I am here to give you an update on the Steamship Authority at the end of a very busy summer. Through August 2022, 11,406 trips, of 11,677 scheduled and available, operated on the Vineyard route — with just 0.46 percent of those trips canceled for mechanical reasons, or only 4.6 trips per thousand. This year through August, 54 trips have been canceled for mechanical reasons, and 116 for weather reasons. Given the well-documented problems of the transportation industry during the time of COVID-19 — look at the airlines, the MBTA, and other ferry systems around the country — the SSA has performed, all in all, pretty well.
There are specific areas that need improvement, which I went into at length during the general manager review by the members and the Port Council. As I stated then, the SSA needs improvement in the way it communicates with the traveling public and the way the SSA communicates internally. The SSA also needs continued focus on maintenance, on its on-time performance, and on its management of the reservation system. I stated then, as I have for the past 2½ years and reiterate now, that decisionmaking is too centralized in the general manager, and that a chief operating officer (COO) is necessary. Thankfully, the authority has 10 applicants for the position, and is scheduling interviews.
Due to these issues, I gave the CEO the second-lowest rating of the five board members. The Vineyard’s Port Council members, John Cahill and Joe Sollitto, rated him similarly.
The director of marine operations position was recommended in the HMS Consulting report. The board and Port Council members have encouraged stockpiling of spare parts and retrofitting existing vessels with similar systems and components. We have supported increased preventive maintenance. We believe the authority needs to extend the list of items that are covered in both vessel and dockside preventive maintenance work, and that replacement parts need to be staged closer to the terminals. Maintenance is a particular challenge, since no two vessels are alike, and there is a reason for this: The Vineyard wants drive-through vessels, such as the MV Martha’s Vineyard, the MV Woods Hole, the MV Island Home, and the MV Governor. Nantucket, meanwhile, wants single-enders, because it is believed that those are more efficient during longer voyages. In accommodating both routes, stockpiling spare parts has become more of a challenge. Also, in an effort to keep costs down, the SSA has often purchased used vessels and converted them for our routes. A prime example is our vessel the MV Governor, which was purchased from the Coast Guard for $1. A new double-ender today would cost approximately $90 million. So, by saving money on the purchase of vessels, maintenance has become more challenging. The two new vessels are sister ships, and if grant money is available, there are additional sister ships available for purchase. These ships have been selected for a number of criteria, one of which is their ability to be fitted for alternative fuel sources.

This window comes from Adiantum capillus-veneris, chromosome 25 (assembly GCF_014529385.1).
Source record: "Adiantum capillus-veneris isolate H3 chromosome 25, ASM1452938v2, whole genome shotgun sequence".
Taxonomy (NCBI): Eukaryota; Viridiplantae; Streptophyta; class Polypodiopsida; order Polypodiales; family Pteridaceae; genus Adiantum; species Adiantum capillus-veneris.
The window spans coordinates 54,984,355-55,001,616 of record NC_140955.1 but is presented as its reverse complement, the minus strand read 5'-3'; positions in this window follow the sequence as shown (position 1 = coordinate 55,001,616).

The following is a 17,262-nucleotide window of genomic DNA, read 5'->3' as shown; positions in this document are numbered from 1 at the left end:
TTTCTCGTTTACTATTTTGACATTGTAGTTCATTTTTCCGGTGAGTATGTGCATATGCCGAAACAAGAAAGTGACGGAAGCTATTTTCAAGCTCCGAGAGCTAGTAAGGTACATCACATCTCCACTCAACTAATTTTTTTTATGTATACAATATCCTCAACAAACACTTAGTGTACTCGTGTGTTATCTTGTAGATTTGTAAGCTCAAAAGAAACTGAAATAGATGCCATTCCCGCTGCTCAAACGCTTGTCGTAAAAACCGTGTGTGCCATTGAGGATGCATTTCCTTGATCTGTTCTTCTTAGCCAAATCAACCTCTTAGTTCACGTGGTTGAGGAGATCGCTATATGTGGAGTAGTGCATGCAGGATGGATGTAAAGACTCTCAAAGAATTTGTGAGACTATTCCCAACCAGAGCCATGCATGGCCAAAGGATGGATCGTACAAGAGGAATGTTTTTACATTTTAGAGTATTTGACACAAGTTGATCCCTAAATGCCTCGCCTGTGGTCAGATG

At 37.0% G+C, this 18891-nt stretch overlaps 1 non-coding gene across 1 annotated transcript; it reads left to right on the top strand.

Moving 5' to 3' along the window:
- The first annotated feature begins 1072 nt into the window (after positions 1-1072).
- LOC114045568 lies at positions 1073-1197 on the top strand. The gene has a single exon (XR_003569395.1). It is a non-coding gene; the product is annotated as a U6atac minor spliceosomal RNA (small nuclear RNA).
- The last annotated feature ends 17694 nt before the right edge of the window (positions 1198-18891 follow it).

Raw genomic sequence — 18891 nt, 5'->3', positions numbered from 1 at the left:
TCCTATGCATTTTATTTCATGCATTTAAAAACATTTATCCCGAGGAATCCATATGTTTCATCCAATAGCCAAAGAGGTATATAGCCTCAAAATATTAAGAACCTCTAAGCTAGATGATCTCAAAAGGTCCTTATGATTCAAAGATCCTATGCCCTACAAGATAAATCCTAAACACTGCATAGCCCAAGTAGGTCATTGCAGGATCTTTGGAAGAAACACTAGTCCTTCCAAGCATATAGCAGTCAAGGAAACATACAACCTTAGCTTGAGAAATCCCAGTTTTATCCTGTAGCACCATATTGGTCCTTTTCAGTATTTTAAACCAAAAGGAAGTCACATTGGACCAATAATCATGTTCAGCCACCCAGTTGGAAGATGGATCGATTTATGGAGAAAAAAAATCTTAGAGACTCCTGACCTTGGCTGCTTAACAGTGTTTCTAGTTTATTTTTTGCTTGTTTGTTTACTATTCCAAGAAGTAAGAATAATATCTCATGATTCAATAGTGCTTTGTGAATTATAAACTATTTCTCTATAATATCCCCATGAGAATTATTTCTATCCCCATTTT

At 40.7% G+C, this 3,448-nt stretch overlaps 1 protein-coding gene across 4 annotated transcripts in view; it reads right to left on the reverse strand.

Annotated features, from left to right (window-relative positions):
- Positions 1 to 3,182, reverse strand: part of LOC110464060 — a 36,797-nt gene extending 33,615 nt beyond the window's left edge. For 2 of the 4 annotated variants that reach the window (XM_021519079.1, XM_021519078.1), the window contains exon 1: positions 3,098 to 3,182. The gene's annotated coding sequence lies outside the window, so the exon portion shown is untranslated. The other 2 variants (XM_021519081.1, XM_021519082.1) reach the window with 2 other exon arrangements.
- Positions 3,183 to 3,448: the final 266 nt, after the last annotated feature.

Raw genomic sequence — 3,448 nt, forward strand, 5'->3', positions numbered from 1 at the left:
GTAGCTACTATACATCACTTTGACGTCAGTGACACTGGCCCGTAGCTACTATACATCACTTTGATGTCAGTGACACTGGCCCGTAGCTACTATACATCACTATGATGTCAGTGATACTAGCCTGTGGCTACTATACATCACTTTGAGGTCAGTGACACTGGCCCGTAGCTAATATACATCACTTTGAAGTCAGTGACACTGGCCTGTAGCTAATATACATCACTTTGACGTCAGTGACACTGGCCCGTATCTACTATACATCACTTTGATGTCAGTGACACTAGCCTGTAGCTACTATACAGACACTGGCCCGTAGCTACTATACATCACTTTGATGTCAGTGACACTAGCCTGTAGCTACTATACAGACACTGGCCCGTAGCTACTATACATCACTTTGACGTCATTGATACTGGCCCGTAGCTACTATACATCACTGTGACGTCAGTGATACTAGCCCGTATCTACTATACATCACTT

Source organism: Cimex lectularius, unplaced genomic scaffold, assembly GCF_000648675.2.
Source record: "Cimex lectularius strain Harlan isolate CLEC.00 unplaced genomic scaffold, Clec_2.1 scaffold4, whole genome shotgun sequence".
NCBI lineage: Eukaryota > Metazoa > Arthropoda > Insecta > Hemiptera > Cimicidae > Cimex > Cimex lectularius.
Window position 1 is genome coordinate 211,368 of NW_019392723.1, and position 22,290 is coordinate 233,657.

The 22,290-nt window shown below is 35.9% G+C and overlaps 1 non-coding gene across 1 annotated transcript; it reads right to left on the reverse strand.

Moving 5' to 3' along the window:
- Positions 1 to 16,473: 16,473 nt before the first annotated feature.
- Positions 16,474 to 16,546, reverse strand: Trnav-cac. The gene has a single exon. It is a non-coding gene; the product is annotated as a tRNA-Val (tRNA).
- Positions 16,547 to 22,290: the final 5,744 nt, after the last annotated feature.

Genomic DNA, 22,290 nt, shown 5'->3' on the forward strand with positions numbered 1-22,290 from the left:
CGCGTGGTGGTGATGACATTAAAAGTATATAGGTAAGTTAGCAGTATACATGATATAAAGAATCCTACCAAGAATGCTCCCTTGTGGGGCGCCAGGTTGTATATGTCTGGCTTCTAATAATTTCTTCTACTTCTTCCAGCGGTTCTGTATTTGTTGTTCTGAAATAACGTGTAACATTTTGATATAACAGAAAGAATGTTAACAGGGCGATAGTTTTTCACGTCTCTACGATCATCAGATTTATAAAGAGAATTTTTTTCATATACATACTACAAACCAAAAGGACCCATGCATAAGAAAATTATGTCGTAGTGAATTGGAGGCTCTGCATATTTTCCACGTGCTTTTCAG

Regarding timeliness and cancellations: I have received numerous complaints about vessels not leaving on time and the rate of cancellations. These issues are genuine concerns. Having said that, the SSA cancellation rate is significantly under 5 percent, which is about the industry standard. John Cahill, Joe Sollitto, and I should be notified anytime a vessel is canceled or late. That said, SSA is dealing with a reservations system that the SSA acknowledges needs active management and work. It is looking to source a “call back” system so people do not need to stay on hold with the Reservation Office. Since last summer, SSA has reviewed the number of spaces held for Island residents, has sent informational brochures as inserts to Islanders, and has issued clarifying fact sheets on reservation policies and process. One issue that the M.V. representatives bring up constantly is the mystifying situation of no available spaces shown for trips on the website, and then spaces are available on the boats when they depart. SSA continues to deal with this issue, and this is partially a function of vehicles leaving on earlier boats (either by taking earlier trips and/or not showing up), making space available closer to the time of departure, and the compounding impact when reserved truck space is not used and that three-car space is now empty. This is confusing and distressing to Islanders who rely upon the boats for travel to/from the mainland.
The Vineyard is represented by a team: me and the port council members from Oak Bluffs and Tisbury. We are in frequent communication, and always try to speak with one Vineyard voice. I encourage interested islanders to join the Port Council and board Zoom meetings to learn and follow the process and issues facing the Steamship Authority.
James Malkin is the Dukes County appointee to the Steamship Authority board. Malkin gave these remarks at the county commission’s meeting on Thursday, Sept. 8.